Poetry in the Park is an initiative in the cultural life of Athlone running for the past year or so that I had been meaning to get down to for ages while living in Tullamore beside it, but never got around to. S, in typical Carty fashion, I decided to head over when 100km the wrong side of it living in Galway. And in typical Carty luck, found it lost among the Triathlone of all things. On returning to Galway aterwards, I went down to the weekly open mic at the Roisin Dubh…
It was chaos on arrival, with the whole area on mark off for the TriAthlone triathlon. I had no intrest in it, but if the poetry had fallen to the wayside, as it was a pleasnt day it would be entertaining enough.
I’d an interest in Poetry in the Park, as one of its founders Jackie Gorman used to work in the Crank House in Banagher where I am from. In its initial year, it won a national prize for innovation in the arts, and I finally had got around to getting up to it.
Things went wrong on the train, as Jackie would not be there. Her vague guidelines were that the entrance from Griffith Street was where they would be. I walked the length and breath of the site, to thumping music from a PA system, and wondered how an intimate poetry event could occur among such sounds…
After two phonecalls to other women who would not be there either I got in contact with a chap who told me where they were. The sight of six chaps looking sheepish huddled by a hedge beside a childrens playgound was brought to a lower level of sleaze by our Carty joining them. Any questions from passing constabulary answered by “We are only here for the poetry, Garda” I doubt would have cut much ice!
Introduction was made, and the readings continued, just six chaps in the corner of a field reading original work and work of writers that they liked to each other and discussing same. An unusual poetry event, which would have been way nicer and must be when the likes of the triathlon wasn’t on, for we were not there for the races!
It was nice to see readings not alone that the writer has written, but to see those of others whom the other people liked – one chap was a massive Sylvia Plath fan, me of course been a fan of the three Roberts, Service, Burns and Frost had my input into how a writer can be influenced by the peers he admires.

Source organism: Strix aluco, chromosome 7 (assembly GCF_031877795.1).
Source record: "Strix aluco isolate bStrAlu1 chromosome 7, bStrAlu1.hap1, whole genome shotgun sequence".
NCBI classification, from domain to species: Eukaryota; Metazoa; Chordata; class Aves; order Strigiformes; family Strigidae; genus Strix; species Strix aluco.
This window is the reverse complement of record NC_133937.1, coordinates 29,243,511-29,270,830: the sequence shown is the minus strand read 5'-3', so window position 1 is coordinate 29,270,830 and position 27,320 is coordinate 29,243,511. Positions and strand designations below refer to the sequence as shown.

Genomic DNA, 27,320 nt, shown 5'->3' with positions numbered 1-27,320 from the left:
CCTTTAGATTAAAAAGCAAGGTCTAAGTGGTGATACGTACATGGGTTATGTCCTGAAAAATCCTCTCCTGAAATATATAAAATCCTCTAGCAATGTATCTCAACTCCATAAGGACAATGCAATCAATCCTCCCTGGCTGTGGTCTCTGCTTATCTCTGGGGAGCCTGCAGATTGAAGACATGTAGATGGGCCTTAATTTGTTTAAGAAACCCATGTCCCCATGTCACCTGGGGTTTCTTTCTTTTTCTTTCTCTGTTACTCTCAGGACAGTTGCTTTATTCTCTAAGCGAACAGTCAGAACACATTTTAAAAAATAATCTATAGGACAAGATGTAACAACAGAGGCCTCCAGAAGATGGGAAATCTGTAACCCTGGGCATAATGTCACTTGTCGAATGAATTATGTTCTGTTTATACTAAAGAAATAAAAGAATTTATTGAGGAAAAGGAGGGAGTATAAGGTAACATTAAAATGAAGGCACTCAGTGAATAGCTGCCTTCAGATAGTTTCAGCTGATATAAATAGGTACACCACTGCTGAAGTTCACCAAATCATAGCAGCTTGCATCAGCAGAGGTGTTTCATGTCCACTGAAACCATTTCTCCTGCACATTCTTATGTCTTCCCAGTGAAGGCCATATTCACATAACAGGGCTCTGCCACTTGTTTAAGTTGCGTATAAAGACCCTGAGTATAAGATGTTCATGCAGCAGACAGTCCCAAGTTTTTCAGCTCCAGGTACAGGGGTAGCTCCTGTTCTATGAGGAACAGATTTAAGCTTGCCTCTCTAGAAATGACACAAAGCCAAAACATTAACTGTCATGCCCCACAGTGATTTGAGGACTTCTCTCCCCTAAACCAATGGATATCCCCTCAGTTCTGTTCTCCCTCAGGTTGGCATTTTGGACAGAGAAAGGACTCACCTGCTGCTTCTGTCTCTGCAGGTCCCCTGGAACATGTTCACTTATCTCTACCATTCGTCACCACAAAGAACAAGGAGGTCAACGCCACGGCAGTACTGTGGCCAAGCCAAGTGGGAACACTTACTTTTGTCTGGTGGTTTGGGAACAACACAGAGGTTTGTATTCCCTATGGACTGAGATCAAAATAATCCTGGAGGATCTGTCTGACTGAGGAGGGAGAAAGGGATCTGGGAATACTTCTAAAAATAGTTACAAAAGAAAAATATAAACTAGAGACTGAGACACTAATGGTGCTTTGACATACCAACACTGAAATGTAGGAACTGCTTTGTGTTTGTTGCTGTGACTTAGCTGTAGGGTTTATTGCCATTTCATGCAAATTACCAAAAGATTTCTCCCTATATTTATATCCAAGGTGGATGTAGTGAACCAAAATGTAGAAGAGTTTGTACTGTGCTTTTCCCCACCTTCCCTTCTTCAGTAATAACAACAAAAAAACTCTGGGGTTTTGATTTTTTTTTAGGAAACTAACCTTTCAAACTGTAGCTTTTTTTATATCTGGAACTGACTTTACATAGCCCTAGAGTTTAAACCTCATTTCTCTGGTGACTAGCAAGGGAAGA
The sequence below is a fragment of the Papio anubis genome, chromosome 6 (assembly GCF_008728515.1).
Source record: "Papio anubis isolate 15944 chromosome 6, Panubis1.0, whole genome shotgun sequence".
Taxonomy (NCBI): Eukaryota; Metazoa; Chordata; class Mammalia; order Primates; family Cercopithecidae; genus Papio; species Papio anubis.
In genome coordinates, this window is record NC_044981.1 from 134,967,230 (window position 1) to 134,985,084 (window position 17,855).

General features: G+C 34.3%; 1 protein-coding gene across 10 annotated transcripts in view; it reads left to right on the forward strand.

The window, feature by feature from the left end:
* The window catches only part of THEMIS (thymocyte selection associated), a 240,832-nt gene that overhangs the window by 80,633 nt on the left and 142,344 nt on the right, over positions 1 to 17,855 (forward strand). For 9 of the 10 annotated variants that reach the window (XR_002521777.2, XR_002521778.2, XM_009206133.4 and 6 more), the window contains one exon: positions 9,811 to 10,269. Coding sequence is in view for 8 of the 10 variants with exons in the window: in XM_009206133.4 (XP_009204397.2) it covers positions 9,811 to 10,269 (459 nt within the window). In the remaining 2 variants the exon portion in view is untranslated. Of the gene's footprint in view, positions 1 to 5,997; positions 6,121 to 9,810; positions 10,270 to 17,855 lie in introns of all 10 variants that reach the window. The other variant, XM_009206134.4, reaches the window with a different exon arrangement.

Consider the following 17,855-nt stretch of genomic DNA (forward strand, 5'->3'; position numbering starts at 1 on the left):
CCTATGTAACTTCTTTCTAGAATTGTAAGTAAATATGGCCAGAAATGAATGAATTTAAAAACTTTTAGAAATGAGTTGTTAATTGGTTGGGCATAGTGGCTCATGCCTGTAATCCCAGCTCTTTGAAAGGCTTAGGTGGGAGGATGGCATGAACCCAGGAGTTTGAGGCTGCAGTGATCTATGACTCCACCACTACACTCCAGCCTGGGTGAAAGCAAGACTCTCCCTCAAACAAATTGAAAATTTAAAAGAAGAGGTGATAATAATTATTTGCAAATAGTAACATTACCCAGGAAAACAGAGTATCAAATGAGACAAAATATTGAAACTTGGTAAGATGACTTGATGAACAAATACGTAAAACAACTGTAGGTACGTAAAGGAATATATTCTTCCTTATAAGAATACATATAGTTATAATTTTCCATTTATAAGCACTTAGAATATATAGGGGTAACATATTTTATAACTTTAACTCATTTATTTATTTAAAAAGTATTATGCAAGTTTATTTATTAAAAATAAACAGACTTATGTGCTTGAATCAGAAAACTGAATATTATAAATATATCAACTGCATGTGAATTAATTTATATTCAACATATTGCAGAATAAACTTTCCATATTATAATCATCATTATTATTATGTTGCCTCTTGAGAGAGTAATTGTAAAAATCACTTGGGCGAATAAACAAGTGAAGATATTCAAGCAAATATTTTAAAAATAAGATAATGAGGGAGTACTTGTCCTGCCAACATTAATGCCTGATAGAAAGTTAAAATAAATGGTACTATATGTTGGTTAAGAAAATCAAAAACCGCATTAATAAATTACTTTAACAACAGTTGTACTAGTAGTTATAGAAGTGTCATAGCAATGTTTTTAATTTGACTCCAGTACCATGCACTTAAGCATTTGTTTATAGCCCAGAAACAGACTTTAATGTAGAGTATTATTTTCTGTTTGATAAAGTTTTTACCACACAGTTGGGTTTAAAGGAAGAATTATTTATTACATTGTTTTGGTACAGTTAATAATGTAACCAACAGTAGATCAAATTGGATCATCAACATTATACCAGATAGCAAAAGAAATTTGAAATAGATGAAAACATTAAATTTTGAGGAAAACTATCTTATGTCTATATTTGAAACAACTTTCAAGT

Afterwards all went to a local cafe, for an informal chat, and plans were drawn up for a get together of this writers group myself and James Delaney of the Tullamore Rhymers Club have been plotting to establish in Galway, which should brave fruit in a month or two.
That night on returning to Galway, I went down to the Roisin as I do on a Sunday for the open mic night. There was a lesson in seduction from a bummish looking chap in the smoking area who was chatting up an Italian woman and her daughter was engrossed too. He was explaining how he changed his life around and meditaion, and they were talking of Om and such.
“Ah”, says Carty, “I got an angle here”, and on hearing the women were from Sardinia, it was definitly worth a shot for the craic. Yes, they were interested, took a copy of the chapbook (women never turn down a freebie!), but nothing our Carty could say or do got the reaction this other chap got, he had the blather that had their intrest,
There’s a lot to be said for being able to talk shite to a band playing, but its got to be the sort of shite the women find interesting, and that’s something our Carty has yet to learn!!! Have to learn about Om, how to talk about it, how it changed my life, and sound sincere…
Needless to say, when I got in, there was no other piece for my reading then “Angry Sea”, which went down well with both the Italian women (sorry, Sardinian!!!) and the general audience. Only when sitting down did Irealise after reading from the chapbook, that I forgot to mention I had it, had it for sale, and IO also refused the free bottle of beer.
Them women had me driven to distraction! Of course they went off with themselves near the end of the gig, with neither the red haired Om dude, or our Carty!